By Jerod MacDonald-Evoy | Arizona Mirror
In November, Arizona voters will be casting their ballots and deciding who will lead the state at the Capitol and represent it in the U.S. Senate, but new research and revelations have cast doubt in some minds about the security of voting systems.
“The people building these machines generally have no background in this stuff,” Dan Petro, senior security associate for Tempe based cybersecurity firm Bishop Fox said about electronic voting machines.
Last year hackers at DEFCON were able to hack into electronic voting machines in less than an hour. This year, it didn’t even take 10 minutes.
If hackers tried something similar on Election Day, it’s effectiveness would be limited: In addition to the likelihood one would get caught by tampering with an election machine in a polling place, any such manipulation would only affect a small number of votes.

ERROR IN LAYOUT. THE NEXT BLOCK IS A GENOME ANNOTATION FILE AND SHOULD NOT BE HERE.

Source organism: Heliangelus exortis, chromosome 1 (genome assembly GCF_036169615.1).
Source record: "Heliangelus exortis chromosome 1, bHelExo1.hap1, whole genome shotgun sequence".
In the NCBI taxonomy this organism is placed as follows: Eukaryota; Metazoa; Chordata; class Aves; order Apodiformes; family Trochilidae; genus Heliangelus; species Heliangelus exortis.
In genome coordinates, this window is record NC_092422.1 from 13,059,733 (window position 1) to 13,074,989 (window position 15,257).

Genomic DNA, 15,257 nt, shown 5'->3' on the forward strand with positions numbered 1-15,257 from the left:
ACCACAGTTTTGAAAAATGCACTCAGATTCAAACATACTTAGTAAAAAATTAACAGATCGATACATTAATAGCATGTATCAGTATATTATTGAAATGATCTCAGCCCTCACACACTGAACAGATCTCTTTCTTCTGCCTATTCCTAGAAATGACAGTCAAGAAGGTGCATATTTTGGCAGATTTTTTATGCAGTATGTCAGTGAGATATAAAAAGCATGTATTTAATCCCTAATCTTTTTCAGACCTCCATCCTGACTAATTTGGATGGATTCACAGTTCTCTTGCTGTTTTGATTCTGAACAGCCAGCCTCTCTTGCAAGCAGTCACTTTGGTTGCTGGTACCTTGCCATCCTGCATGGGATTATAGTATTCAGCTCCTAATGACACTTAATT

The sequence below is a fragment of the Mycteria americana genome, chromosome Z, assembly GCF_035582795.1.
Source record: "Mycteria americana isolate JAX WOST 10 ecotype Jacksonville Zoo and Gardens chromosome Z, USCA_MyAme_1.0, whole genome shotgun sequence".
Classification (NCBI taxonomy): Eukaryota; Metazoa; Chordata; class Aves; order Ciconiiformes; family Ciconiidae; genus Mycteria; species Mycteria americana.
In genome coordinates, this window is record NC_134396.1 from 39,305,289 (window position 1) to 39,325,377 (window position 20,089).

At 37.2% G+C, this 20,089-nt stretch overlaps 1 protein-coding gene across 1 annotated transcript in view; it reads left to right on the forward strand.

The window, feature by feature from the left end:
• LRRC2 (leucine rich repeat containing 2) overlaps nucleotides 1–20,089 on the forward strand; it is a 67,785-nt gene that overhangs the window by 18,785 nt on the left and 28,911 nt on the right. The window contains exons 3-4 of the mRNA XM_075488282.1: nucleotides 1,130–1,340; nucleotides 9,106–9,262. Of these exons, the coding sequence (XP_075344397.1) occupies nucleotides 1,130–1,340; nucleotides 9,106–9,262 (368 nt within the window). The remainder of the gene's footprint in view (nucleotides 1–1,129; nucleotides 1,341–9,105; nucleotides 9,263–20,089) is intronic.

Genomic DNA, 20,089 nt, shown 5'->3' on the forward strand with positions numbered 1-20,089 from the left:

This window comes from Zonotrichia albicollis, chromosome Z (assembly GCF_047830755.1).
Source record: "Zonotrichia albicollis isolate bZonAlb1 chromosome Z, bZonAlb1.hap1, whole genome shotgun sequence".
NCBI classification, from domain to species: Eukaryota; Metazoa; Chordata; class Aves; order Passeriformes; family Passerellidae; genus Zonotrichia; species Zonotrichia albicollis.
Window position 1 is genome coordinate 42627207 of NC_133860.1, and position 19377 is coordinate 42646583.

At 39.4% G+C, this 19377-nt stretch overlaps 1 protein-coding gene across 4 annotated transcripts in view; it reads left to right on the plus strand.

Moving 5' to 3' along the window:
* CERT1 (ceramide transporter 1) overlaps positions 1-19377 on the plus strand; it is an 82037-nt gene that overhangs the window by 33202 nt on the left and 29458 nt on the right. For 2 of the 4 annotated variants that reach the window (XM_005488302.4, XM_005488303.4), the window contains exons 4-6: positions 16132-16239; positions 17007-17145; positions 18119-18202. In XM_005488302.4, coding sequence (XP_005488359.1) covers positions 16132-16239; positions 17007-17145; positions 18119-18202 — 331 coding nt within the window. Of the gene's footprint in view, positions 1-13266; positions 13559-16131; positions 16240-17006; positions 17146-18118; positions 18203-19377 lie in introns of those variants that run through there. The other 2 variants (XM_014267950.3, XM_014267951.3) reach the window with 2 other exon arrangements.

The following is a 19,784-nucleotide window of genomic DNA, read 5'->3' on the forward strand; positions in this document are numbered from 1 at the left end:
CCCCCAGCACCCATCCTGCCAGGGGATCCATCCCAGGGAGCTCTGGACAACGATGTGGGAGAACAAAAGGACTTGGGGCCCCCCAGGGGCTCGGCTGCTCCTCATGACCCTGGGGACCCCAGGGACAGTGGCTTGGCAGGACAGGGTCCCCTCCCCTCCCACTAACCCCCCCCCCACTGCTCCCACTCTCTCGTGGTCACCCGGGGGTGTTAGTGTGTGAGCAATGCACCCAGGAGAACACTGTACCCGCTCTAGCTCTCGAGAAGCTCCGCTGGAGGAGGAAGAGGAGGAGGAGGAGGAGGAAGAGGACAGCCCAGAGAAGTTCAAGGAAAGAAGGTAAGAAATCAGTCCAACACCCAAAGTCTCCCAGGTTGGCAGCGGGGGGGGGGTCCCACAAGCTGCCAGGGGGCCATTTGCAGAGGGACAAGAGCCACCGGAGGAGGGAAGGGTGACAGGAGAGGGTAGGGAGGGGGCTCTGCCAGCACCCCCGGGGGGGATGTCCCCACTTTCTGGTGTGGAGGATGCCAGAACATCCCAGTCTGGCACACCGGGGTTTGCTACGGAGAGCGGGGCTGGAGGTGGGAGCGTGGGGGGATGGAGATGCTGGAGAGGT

Cybersecurity experts like Petro aren’t concerned with the hardware of the machine, but its software.
This summer, voting machine manufacturer Election Systems and Software admitted they had installed backdoor software on their machines, something they had previously denied doing.
The state of Arizona contracts with ES&S, as do other some Arizona counties. Some cities, including Glendale and Tucson, also contract with ES&S.